Marinus of Neapolis had a Roman name and his hometown had a Greek one, but he was not simply a “Greek” or “Roman” philosopher. He was by birth a Samaritan from what is now Nablus, Israel, where the few remaining Samaritan families have their home. In Marinus’ own day, followers of Samaritanism (a sister religion of Judaism) were under pressure to convert to Christianity, but he instead became a follower of Plato and a worshipper of the many gods.
Proclus of Lycia, the subject of Marinus’ work, is again neither Greek (as he is usually called today) nor Roman (as his name would suggest); he was, rather, a Lycian by birth, and educated in both Latin and Greek.
Marinus of Neapolis, Proclus, or, On Happiness.
The necessary pleasures from drink and food, he would only use as respite from his labors, so that he would not be overburdened by them; for he would only deal with them briefly. He would especially commend abstinence from ensouled beings.¹ But if ever some very important occasion called him to making use of them, he only tasted from them for the sake of piety.²
Every month, he would perform the Metroac purifications which were practiced by the Romans, or before then, by the Phrygians;³ he also observed the inauspicious days of the Egyptians more than they themselves;⁴ and he held particular personal fasts on certain days,⁵ quite openly – for he would not eat on any last-and-new day of the month, not even the evening before;⁶ just as he kept brilliant celebrations of the new moon,⁷ befitting their sacredness; and indeed he observed the noteworthy festivals of all peoples, so to speak, and the ancestral customs of each, and performed them in their customary fashion.⁸ And he was not in the habit of making them a pretext for some idleness, or for stuffing his body, but only wakeful gatherings, hymn-singing and the like.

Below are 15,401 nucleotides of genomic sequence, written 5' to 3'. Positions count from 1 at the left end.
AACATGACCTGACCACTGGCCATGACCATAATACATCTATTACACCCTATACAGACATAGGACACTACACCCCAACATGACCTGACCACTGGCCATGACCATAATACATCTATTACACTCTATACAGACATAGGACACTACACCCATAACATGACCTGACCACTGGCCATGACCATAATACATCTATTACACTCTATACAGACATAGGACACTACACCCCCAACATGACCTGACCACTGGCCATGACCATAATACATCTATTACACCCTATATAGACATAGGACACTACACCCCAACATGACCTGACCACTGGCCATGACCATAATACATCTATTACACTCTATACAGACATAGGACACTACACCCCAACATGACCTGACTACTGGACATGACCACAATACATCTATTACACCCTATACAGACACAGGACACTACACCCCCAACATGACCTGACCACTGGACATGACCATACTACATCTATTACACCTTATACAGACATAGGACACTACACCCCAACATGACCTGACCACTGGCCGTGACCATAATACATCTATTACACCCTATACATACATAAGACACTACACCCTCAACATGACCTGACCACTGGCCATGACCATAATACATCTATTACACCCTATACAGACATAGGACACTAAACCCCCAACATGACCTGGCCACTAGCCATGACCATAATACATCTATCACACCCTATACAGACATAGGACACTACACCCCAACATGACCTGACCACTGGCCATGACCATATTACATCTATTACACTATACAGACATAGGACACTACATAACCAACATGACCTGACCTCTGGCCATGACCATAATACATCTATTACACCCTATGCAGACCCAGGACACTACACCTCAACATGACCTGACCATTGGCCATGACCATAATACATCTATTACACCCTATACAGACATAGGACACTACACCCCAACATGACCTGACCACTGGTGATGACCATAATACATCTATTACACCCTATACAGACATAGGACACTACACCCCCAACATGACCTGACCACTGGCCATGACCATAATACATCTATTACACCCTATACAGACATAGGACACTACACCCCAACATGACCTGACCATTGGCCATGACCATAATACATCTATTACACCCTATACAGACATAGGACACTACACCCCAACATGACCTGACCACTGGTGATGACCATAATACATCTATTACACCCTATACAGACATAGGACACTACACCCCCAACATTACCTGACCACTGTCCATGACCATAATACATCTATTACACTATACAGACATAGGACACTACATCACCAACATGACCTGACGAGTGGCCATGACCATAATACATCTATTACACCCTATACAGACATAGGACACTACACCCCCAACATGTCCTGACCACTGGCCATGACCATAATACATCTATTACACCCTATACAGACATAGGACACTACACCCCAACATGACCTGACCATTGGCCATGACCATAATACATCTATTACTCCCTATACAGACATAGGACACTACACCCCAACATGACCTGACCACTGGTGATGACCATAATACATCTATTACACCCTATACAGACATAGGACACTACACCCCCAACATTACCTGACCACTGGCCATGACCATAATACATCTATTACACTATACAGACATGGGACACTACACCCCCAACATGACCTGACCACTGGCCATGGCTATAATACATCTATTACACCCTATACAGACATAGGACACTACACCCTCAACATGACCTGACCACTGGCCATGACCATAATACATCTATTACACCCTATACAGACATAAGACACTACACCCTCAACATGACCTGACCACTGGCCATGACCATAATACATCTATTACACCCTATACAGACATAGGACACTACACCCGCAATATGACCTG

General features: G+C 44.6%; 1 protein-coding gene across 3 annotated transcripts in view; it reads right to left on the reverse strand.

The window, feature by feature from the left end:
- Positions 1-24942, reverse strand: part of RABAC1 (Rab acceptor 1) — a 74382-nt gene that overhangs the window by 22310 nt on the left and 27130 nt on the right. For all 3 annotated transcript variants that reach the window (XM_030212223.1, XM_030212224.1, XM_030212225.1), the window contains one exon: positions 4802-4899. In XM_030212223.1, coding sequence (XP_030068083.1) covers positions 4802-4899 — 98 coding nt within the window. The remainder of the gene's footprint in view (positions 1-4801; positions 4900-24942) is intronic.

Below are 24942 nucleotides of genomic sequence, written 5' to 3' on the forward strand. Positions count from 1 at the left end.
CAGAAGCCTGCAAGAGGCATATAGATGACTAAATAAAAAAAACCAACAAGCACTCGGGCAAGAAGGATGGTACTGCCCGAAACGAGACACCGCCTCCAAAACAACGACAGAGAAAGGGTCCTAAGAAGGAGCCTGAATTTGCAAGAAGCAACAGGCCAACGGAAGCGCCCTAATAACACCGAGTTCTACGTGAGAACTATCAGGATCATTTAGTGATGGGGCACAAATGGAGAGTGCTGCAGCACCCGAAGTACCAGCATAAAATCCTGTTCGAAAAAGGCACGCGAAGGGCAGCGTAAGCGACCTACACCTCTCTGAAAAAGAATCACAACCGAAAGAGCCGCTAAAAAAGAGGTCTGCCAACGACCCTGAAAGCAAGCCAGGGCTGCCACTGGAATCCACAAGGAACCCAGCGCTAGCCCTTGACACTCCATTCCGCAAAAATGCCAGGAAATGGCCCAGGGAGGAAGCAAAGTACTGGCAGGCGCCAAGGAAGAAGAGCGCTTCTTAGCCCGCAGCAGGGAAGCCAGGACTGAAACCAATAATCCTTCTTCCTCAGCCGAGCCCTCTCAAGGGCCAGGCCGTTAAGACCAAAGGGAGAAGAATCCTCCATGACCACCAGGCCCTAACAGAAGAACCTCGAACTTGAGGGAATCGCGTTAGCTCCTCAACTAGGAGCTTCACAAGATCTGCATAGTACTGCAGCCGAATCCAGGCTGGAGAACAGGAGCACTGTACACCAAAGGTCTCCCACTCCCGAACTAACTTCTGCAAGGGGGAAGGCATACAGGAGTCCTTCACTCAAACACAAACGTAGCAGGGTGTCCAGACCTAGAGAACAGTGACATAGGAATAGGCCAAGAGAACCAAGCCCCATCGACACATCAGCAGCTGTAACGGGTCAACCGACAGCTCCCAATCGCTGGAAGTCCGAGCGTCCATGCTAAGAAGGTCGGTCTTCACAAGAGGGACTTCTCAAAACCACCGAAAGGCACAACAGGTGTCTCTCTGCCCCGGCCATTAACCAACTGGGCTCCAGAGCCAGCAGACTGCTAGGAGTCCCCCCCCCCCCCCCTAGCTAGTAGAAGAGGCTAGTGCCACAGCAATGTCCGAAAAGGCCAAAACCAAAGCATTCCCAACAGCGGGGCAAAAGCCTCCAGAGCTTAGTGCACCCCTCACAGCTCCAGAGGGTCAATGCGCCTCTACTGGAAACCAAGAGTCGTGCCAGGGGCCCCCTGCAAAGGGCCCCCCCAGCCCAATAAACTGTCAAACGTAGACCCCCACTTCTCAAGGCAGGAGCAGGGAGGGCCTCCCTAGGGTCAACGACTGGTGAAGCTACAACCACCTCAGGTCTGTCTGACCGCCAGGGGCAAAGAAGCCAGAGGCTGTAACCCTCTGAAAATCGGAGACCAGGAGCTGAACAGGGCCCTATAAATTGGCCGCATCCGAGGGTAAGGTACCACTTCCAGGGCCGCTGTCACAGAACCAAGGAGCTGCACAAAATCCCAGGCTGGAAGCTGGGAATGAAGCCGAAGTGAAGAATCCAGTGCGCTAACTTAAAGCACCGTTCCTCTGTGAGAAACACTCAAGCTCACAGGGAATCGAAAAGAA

His diligence in composing hymns is also evident, which encompassed not only praises for those revered by the Greeks, but also hymns Marnas of Gaza;⁹ Asclepius Leontuchus of Ascalon;¹⁰ another god, much honored by the Arabs, Theandrites;¹¹ and Isis, who is still honored in Philae;¹² and, in a word, all others. For he, this man most pious toward the gods, always had it at hand to say, that the philosopher must be a servant not only of some one city, nor of the ancestral customs of some, but a common hierophant of the entire cosmos.
So, this was how he practiced self-control, in a purificatory manner, and beseeming the sacred rites.
1: I.e., vegetarianism. On Abstinence from Ensouled Beings is also the title of a surviving treatise by Porphyry of Tyre.
2: So, these occasions seem to have been ceremonial.
3: I have not (yet) been able to ascertain what these purifications related to the Mother-of-Gods were, but Proclus and Marinus evidently perceived them as Roman and knew that they were originally Phrygian. Was this some ceremony connected to the yearly Roman festival of the Mother, practiced monthly by Proclus, who was especially devoted to her?
4: If these are the “Egyptian days”, it is no surprise that a Romanized Lycian might observe them more than Egyptians, since they seem to have been a development of Roman culture; but perhaps the reference is to something else. In any case, inauspicious days are those on which nothing new is undertaken and no rites are offered.
5: He did not only observe common fasts, then, but either more than were usual, or he took them more seriously than others.
6: The last day of the lunar month. If Proclus’ fast was unusual, it would likely not have been common practice.